The date of a party is best during a weekend (because it’s easier for people to join, since most people work during the week), but we all function differently. Find two alternative dates for the party if you want and use http://www.doodle.com/ to find a common date that works for most people.
Find a place
A cafe, bar or Linux group meetup location all work. A coffee and cake release party is just as fun as a beer and pizza release party with the benefit of not having a headache. If music is your group’s thing, try a release party with openSUSE karaoke. There are tons of SUSE songs to choose from on it’s YouTube play list.
Pictures, pictures, pictures
Bring one or more cameras to take pictures or videos and post them to social media. Tagging the photos with #GeekoParty
PromoDVDs, webcam covers and stickers – If we can get it to you without too much red tape from governments, we will. Just email that ddemaio guys.
IMPORTANT TIP: Schedule your release party on the wiki and have a lot of fun.
Members of the openSUSE Project are pleased to announce the release of the next minor version of Leap; openSUSE Leap 42.2! Leap is made to give stability-minded users and conservative technology adopters peace of mind. openSUSE Leap 42.2 is powered by the Linux 4.4 Long-Term-Support (LTS) kernel and is a secure, stable and reliable server operating system for deploying IT services in physical, virtual or cloud environments.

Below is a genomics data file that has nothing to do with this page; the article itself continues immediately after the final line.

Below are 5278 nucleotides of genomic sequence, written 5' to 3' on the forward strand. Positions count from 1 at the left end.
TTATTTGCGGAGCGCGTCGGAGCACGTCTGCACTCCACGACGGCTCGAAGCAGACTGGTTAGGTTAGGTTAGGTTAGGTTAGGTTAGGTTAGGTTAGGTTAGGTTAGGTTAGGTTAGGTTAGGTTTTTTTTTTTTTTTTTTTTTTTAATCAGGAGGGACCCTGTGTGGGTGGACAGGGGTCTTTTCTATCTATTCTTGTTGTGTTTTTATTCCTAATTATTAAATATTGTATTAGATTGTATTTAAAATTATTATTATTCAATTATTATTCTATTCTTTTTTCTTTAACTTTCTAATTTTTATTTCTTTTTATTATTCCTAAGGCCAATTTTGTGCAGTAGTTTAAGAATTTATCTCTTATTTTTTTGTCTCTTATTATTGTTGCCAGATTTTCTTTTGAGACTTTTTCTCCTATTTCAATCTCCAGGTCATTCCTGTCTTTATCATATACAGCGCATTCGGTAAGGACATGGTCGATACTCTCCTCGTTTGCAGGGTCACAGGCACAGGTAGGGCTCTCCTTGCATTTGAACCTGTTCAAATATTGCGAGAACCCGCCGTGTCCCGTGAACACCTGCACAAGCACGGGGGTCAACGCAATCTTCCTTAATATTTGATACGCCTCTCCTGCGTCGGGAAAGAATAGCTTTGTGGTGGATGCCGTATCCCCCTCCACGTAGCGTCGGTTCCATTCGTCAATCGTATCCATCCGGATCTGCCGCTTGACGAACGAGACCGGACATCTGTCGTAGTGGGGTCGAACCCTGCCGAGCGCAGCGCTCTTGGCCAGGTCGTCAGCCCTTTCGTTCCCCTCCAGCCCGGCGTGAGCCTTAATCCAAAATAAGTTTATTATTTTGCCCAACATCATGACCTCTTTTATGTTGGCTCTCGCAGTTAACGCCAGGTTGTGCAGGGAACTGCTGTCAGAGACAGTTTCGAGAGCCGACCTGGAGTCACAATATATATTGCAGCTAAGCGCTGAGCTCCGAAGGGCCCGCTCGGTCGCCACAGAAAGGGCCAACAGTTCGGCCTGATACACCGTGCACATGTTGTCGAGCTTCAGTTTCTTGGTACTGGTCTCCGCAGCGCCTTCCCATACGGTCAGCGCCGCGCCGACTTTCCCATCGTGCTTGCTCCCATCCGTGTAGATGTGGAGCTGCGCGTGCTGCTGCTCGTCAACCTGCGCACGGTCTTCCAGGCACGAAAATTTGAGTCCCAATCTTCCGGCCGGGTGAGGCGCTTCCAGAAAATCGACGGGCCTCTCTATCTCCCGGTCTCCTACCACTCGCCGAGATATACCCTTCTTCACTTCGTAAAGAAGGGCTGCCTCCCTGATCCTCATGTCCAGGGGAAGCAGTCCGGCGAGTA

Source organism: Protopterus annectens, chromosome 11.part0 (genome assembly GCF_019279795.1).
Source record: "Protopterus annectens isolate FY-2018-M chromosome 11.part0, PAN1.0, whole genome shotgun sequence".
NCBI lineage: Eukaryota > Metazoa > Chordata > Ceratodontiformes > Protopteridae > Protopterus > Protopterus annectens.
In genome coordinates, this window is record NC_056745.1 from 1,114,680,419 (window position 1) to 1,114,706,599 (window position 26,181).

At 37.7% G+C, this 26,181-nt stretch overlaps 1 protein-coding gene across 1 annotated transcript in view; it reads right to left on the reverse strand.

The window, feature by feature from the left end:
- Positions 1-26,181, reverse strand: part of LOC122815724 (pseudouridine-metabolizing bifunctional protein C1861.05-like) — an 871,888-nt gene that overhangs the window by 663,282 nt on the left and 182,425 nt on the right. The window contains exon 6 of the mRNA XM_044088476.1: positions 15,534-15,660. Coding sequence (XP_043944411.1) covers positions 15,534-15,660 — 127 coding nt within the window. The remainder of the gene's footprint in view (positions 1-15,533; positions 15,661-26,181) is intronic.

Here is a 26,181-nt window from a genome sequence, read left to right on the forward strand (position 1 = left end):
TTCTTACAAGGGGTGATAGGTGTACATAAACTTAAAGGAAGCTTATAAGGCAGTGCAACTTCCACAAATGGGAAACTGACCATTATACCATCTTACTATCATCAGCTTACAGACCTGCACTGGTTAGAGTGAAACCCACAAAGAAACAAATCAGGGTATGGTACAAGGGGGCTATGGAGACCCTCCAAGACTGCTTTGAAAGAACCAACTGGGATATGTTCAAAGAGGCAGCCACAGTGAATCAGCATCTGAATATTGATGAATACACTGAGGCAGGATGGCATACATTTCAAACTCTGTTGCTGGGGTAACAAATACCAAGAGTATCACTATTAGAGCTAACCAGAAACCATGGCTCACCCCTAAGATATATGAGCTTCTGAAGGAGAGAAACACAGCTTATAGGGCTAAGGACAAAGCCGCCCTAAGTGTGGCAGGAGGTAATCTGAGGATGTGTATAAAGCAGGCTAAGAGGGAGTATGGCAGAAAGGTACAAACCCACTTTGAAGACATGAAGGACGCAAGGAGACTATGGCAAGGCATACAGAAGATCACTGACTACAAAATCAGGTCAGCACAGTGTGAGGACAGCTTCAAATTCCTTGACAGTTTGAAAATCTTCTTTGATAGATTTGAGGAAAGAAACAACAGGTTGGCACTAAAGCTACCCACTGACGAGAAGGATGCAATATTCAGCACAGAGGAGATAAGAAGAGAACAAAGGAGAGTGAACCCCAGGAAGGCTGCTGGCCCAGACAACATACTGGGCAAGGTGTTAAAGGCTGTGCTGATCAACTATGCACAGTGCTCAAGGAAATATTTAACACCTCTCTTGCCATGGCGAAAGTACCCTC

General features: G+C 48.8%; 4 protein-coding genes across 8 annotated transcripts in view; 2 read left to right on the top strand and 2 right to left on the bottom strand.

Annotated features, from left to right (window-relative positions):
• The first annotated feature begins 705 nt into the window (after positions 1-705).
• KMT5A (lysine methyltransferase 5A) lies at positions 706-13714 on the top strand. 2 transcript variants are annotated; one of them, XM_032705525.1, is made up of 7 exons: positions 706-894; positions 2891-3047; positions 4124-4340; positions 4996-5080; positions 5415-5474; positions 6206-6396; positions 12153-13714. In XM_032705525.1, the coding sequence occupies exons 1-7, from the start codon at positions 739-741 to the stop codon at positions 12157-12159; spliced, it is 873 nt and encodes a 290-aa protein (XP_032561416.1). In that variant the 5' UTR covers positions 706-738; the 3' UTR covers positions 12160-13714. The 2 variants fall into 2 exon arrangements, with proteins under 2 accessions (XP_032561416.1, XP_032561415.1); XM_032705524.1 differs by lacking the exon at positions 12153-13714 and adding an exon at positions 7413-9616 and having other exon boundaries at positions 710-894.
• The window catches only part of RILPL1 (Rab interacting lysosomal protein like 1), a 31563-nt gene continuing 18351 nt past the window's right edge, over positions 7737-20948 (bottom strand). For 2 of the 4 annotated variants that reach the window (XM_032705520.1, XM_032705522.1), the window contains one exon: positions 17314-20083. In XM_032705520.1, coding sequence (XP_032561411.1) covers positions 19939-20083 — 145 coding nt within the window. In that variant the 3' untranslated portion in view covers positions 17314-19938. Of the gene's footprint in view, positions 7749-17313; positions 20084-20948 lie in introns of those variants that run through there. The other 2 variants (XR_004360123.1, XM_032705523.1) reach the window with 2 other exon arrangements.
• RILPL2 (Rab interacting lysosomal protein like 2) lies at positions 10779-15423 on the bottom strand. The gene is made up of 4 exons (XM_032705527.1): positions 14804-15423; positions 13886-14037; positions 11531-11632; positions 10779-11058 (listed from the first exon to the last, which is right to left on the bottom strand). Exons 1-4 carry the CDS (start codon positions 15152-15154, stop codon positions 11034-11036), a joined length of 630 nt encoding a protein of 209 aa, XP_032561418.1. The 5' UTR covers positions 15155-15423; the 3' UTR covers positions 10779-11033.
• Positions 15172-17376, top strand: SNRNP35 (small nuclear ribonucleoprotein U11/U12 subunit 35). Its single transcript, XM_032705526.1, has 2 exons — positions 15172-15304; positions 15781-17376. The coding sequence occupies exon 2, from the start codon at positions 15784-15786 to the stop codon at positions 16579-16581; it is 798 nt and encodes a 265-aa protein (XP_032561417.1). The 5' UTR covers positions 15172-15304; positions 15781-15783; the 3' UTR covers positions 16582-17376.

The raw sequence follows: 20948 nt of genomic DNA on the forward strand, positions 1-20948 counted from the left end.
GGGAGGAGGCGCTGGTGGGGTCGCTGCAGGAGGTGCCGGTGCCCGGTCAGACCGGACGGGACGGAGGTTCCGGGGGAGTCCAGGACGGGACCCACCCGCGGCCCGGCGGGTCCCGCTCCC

A selective process of including well-established packages in openSUSE Leap 42.2 gives new meaning to the term Linux Optimization; openSUSE Leap is simply the safe choice that offers Linux professionals a user-friendly desktop and a feature-rich server environment.
Continuing the tradition of using source code from SUSE Linux Enterprise (SLE), openSUSE Leap 42.2 provides a level of stability unmatched by other Linux distributions. With community-built packages on top of Leap’s enterprise reliability, openSUSE Leap users benefit both from community and enterprise maintenance efforts.
Contributions to openSUSE Leap from SUSE include several new features like Network Functions Virtualization capabilities that combines Open vSwitch with the Data Plane Development Kit to process packets faster. YaST also has a significant amount of improvements and new features.
Community contributions were equally enormous as more than 1,400 new packages made it into this newest Leap version, with 42.2 providing 17% more packages than 42.1.
This week has been a bit hectic with dramatic change affecting people around the world, but openSUSE Tumbleweed users who are use to change can find some clarity in the chaos with five snapshots that were released this week.
These snapshots brought not only a new major version of Mesa but a new kernel and Plasma 5.8.3.